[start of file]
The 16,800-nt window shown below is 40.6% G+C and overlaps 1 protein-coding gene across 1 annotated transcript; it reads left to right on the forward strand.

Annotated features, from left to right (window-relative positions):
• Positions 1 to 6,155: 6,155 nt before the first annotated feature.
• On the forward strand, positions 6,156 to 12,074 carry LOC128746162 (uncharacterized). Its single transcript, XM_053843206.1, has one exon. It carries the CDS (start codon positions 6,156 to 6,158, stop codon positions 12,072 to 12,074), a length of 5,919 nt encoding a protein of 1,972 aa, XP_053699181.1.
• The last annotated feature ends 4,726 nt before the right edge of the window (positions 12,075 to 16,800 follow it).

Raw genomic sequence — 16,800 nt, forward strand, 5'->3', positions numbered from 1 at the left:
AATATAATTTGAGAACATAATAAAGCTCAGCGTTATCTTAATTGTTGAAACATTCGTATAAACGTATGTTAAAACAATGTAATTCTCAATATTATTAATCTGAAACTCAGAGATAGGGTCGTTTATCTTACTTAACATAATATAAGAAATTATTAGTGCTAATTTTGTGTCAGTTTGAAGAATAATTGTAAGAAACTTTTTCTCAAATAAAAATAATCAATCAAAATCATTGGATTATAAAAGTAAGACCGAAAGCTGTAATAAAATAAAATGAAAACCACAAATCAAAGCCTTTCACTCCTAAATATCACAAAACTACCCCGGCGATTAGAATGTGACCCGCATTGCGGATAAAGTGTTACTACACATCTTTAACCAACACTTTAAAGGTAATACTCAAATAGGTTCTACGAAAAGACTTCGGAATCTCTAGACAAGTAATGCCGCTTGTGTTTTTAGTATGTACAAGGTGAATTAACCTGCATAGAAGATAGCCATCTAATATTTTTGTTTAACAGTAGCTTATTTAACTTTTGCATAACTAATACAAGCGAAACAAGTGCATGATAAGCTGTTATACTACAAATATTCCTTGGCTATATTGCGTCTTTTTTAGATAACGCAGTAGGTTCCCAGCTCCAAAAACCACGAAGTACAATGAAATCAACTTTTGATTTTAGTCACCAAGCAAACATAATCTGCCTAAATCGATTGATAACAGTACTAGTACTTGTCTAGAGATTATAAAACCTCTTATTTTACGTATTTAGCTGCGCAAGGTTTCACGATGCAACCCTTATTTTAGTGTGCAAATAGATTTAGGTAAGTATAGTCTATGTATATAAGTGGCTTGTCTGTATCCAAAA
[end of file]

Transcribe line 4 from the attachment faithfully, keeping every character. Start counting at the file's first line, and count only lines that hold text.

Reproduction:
• On the forward strand, positions 6,156 to 12,074 carry LOC128746162 (uncharacterized). Its single transcript, XM_053843206.1, has one exon. It carries the CDS (start codon positions 6,156 to 6,158, stop codon positions 12,072 to 12,074), a length of 5,919 nt encoding a protein of 1,972 aa, XP_053699181.1.